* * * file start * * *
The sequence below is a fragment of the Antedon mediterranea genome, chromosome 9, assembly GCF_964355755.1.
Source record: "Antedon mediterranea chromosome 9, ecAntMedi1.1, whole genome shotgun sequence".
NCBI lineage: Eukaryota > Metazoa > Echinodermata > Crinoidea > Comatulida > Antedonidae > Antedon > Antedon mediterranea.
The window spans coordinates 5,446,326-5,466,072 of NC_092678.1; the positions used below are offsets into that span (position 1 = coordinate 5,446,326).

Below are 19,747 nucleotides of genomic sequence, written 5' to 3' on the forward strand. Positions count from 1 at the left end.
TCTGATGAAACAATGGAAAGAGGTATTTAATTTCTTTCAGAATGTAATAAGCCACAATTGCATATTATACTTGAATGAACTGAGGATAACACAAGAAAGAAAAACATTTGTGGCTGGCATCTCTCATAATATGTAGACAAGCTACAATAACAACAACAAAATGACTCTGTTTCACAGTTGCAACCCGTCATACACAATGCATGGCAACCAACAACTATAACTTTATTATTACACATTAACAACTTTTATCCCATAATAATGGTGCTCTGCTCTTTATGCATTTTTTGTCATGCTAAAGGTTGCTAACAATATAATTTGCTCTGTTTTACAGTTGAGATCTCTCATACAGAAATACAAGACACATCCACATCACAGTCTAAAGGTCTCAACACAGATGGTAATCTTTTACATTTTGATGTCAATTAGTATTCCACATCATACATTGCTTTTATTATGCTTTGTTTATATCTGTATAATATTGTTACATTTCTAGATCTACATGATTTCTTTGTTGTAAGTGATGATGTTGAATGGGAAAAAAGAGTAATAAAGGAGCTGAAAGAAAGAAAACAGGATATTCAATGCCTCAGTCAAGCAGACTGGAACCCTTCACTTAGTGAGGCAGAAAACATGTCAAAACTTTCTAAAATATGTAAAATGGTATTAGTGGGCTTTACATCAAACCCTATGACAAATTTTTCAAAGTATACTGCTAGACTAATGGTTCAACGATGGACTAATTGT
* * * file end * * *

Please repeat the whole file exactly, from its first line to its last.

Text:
The sequence below is a fragment of the Antedon mediterranea genome, chromosome 9, assembly GCF_964355755.1.
Source record: "Antedon mediterranea chromosome 9, ecAntMedi1.1, whole genome shotgun sequence".
NCBI lineage: Eukaryota > Metazoa > Echinodermata > Crinoidea > Comatulida > Antedonidae > Antedon > Antedon mediterranea.
The window spans coordinates 5,446,326-5,466,072 of NC_092678.1; the positions used below are offsets into that span (position 1 = coordinate 5,446,326).

Below are 19,747 nucleotides of genomic sequence, written 5' to 3' on the forward strand. Positions count from 1 at the left end.
TCTGATGAAACAATGGAAAGAGGTATTTAATTTCTTTCAGAATGTAATAAGCCACAATTGCATATTATACTTGAATGAACTGAGGATAACACAAGAAAGAAAAACATTTGTGGCTGGCATCTCTCATAATATGTAGACAAGCTACAATAACAACAACAAAATGACTCTGTTTCACAGTTGCAACCCGTCATACACAATGCATGGCAACCAACAACTATAACTTTATTATTACACATTAACAACTTTTATCCCATAATAATGGTGCTCTGCTCTTTATGCATTTTTTGTCATGCTAAAGGTTGCTAACAATATAATTTGCTCTGTTTTACAGTTGAGATCTCTCATACAGAAATACAAGACACATCCACATCACAGTCTAAAGGTCTCAACACAGATGGTAATCTTTTACATTTTGATGTCAATTAGTATTCCACATCATACATTGCTTTTATTATGCTTTGTTTATATCTGTATAATATTGTTACATTTCTAGATCTACATGATTTCTTTGTTGTAAGTGATGATGTTGAATGGGAAAAAAGAGTAATAAAGGAGCTGAAAGAAAGAAAACAGGATATTCAATGCCTCAGTCAAGCAGACTGGAACCCTTCACTTAGTGAGGCAGAAAACATGTCAAAACTTTCTAAAATATGTAAAATGGTATTAGTGGGCTTTACATCAAACCCTATGACAAATTTTTCAAAGTATACTGCTAGACTAATGGTTCAACGATGGACTAATTGT